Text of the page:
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CarryBagMan

Greenlighter
Joined
May 16, 2020
Messages
14
On stimulants in general your teeth can expect to be battered from:

  • Potential chemical damage from the drugs.
  • Potential bruxism/grinding of teeth
  • Potential increased intake of sugary things/acids that erode enamel.
  • Potential reduced oral hygiene/brushing/flossing
  • Potential elevated saliva pH
  • Lack of saliva to replenish enamel and raise pH.

Neither alone will necessarily save you, and damage is often inevitable once you reach a certain level of stim usage.
How much usage and for how long of a period of time do you think it takes for the damage to be problematic?? Would you think one ROA over another would be less detrimental to the health of the teeth?? Appreciate your time and everyone's helpfulness
 

deficiT

Social Media Manager
Staff member
Joined
Mar 7, 2011
Messages
16,695
Location
The Belly of the Beast
How much usage and for how long of a period of time do you think it takes for the damage to be problematic?? Would you think one ROA over another would be less detrimental to the health of the teeth?? Appreciate your time and everyone's helpfulness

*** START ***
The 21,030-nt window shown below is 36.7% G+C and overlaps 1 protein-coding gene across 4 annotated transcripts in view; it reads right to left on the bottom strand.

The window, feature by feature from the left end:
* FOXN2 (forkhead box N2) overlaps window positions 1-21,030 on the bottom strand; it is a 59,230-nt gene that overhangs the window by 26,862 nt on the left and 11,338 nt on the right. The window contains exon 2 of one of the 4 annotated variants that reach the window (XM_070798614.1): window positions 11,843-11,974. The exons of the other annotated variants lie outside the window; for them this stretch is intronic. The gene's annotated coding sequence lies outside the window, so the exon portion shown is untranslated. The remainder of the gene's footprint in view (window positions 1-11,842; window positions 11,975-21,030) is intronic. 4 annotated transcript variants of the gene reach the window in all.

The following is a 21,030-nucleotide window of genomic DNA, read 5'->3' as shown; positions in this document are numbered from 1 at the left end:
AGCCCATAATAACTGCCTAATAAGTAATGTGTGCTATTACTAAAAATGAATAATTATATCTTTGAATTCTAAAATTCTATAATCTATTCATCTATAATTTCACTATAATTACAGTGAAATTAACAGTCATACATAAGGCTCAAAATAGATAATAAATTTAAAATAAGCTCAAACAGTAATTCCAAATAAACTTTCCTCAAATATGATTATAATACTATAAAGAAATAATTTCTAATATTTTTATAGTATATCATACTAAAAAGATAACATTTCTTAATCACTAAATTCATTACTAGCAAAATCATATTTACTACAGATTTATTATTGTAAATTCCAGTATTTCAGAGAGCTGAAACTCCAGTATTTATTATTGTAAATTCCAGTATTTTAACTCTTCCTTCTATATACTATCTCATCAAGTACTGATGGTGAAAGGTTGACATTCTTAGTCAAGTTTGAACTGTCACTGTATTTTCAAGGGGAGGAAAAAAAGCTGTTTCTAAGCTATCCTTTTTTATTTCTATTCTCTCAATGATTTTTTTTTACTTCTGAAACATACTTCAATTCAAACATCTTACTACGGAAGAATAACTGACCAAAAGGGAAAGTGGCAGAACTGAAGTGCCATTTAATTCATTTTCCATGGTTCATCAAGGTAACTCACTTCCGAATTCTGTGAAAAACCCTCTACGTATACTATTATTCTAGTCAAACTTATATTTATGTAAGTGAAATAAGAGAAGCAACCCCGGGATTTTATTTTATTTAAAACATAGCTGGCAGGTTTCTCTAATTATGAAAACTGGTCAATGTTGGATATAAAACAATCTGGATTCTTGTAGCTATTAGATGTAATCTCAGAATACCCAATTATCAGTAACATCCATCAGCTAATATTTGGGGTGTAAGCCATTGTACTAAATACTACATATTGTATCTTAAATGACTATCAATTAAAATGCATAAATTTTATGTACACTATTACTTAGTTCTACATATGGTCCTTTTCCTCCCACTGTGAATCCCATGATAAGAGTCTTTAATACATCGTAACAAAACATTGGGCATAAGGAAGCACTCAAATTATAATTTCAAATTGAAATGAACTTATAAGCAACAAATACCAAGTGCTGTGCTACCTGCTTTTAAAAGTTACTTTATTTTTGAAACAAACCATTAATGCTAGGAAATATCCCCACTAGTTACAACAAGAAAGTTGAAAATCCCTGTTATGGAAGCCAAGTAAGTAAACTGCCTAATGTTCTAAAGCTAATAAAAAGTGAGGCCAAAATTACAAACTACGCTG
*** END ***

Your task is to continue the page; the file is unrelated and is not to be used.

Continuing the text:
I don't think it's a one size fits all in how long it takes. But I do believe smoking it is the worst, as you tend to go through more quantity of it and it dries your mouth out a bunch. That isn't to say it won't happen by other ROAs, but it's usually smoking that's worse from what I understand. Probably straight orally would be least likely to damage the teeth, but I'm sure it can happen, due to bruxism mostly I believe, and dehydration.
 

Keif' Richards

Moderator: BDD, OD
Staff member
Joined
Aug 4, 2010
Messages
7,002
Location
Lowell/Charlestown, Massachusetts
It's now, not surprisingly, supposed to be a combination of several different factors.

Dry Mouth
Tooth Grinding
Inability/lack of desire to keep up with oral hygiene
Craving for sugary drinks as a result of undernourishment

That answer has pretty much satisfied me for what causes "Meth Mouth". I think it makes a lot of sense. I'm believe a lot less in the angle of some specific chemical aspect of the drug that directly rots teeth, but I'm sure it's possible.
 

Eligiu

Moderator: TDS; Discord Sr. Staff
Staff member
Joined
Jul 8, 2017
Messages
1,218
I actually have spectacular dental health for someone who has abused meth for a decent period of time as an IV user, neglected their dental hygiene while using for sure, didn't visit the dentist in over 10 years due to not being able to afford it, and hates simply brushing their teeth as it's a sensory issue for my autism in a bad way.